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I’m now completing final revisions on the Dying Earth Revivification Folio, (In which the Game Master is gifted with an extended and inescapable stratagem, whereby foolishly hesitant players might be cleverly tricked into enjoying the unparalleled sublimities of the Dying Earth Roleplaying Game.) Once again I’ve been blessed by a wealth of superb playtest feedback

Anybody who gives solid feedback can expect some of it to appear as additional text in the finished manuscript—but not all of it. That's why it’s essential to get as much outside playtest feedback as possible—to sift issues unique to one group from those everyone might be expected to face.

Roleplaying experiences go well or poorly based on a myriad of factors, only some of which arise from the rules set or adventure a game group has kindly volunteered to playtest. Our responses to those experiences can also be subjective. We can also, as mentioned previously, suffer a disconnect between the pure experience itself and our attempts to subject it to later critical analysis. For this reason a purely impressionist account of what happened and how the group felt about it may prove more enlightening than a carefully constructed theoretical argument.

That’s where comparisons between responses become crucial. If half your testers like scenario Y better than scenario X, and the other half reverse that response, you’re probably in good shape. If everyone loves Y and got stuck trying to play X, you may be looking at profound changes to X. Or a subtle tweak that makes everything fall into place; such are the vagaries of RPG design.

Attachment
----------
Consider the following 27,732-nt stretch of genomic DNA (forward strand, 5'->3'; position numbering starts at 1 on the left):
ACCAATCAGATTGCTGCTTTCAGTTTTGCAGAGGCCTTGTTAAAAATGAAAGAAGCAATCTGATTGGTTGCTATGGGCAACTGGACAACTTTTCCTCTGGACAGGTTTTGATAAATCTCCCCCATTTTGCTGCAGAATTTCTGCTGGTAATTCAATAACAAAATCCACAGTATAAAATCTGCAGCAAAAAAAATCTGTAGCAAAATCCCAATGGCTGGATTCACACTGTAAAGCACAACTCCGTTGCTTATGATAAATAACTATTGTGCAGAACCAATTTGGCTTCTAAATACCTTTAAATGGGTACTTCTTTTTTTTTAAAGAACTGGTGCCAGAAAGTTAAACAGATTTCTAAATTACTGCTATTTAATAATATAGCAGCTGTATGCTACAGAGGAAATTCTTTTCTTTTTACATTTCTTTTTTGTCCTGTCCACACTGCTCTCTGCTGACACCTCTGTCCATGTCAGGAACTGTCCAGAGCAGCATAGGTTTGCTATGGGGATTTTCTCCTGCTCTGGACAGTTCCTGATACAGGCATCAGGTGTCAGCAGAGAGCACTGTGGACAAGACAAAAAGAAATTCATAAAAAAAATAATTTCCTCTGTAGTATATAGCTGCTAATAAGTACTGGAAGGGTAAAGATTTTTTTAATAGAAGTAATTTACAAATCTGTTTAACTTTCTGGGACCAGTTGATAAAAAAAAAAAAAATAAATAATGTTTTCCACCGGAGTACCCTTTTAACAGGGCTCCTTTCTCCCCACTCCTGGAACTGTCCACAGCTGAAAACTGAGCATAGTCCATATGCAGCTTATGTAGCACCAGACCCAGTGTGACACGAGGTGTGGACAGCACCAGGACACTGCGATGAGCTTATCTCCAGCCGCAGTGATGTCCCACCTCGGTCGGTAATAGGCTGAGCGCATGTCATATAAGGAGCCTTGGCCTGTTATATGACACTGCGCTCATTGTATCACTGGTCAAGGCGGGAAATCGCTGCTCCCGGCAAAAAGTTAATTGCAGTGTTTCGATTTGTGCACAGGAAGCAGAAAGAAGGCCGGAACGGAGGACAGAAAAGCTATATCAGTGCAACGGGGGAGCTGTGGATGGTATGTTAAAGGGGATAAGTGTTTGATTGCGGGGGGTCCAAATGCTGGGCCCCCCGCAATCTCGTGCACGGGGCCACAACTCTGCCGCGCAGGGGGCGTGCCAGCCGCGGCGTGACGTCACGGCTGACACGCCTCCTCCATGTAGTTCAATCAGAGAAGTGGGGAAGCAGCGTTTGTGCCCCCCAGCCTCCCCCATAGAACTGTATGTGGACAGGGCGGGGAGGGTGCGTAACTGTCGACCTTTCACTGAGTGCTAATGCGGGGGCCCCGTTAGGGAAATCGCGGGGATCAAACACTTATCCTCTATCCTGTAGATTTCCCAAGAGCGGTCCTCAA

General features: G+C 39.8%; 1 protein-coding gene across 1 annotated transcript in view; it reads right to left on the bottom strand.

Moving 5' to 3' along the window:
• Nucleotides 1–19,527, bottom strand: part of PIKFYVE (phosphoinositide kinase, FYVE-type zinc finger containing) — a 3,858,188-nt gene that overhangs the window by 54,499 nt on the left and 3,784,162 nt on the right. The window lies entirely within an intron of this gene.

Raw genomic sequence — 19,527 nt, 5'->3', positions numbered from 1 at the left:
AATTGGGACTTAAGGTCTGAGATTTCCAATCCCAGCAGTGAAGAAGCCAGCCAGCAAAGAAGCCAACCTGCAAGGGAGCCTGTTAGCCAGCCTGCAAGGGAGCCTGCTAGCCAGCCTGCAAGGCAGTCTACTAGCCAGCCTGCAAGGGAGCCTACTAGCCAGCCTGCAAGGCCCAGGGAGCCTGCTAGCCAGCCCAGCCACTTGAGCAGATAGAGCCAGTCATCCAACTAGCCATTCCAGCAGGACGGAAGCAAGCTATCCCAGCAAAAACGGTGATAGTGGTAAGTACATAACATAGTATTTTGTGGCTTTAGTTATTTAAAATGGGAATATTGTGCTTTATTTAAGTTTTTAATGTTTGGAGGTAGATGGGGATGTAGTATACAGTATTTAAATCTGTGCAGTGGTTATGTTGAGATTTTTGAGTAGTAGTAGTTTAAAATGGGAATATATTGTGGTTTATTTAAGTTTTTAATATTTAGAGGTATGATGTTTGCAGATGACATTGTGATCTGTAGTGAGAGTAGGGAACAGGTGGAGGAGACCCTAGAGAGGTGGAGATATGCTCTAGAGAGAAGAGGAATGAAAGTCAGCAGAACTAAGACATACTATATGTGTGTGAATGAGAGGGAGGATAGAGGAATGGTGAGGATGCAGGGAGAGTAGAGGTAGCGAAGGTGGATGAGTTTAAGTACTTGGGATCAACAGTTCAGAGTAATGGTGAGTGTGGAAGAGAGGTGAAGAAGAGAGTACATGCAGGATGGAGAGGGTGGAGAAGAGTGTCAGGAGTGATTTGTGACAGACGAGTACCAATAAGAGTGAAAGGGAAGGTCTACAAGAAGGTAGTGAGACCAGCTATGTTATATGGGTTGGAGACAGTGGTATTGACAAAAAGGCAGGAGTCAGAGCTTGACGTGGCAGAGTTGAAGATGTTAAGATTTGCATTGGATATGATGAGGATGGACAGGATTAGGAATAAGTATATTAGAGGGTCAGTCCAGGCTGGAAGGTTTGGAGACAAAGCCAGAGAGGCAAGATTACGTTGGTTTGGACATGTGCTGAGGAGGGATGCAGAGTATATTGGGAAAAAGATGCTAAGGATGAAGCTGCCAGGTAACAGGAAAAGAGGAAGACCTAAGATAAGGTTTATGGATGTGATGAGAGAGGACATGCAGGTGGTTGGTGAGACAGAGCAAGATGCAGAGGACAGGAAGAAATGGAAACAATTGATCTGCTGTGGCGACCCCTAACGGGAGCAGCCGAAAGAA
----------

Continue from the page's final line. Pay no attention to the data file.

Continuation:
I do still sometimes make changes based on the comments of a single group. This happens when I can see others having the same issue, and the fix for it is reasonably easy to perform, without blowing up the word count. As a designer, I always want more words to explain every contingency. As gamers, you don’t want to pay the price in dollars and back strain for an infinitely verbose edition.

When most groups have a problem with something, it needs changing no matter how much work and rewriting is called for. This happened with the first iteration of starship combat in Ashen Stars. Even then subjectivity rears its head: while a strong majority of players rated the complete overhaul a success, a few missed the old way.

For any new game, you’re going to get at least one group whose experience utterly implodes. Often reading between the lines of a feedback report, you can sense the influence of one or two dominant players who resisted the game from the get-go and unconsciously torpedoed it for everyone. These are less fun than the reports that come in as raves. However, they’re a hair more useful. They show you what text you need to add to manage expectations, to explain the key features of its approach so that those disposed to it can find the game, and those who want something else entirely can stay clear.

On the DERF, one eagle-eyed Vancian (Chris Dalgety, you know who you are) caught me writing a tagline that mentioned the moon. Aficionados of the Dying Earth well know that this celestial body long ago crashed unceremoniously from the sky.

That’s a fun example, which will have to stand in for the many contributions of playtesters past and present. When submitting feedback, your least glamorous or insightful observations may make the most difference in ensuring a quality product. Telling me what confused you is enormously helpful. The spotting of simple errors—the kind that blare out at the publisher and designer the moment they first flip through the published pages—may be the greatest service a test group can render.


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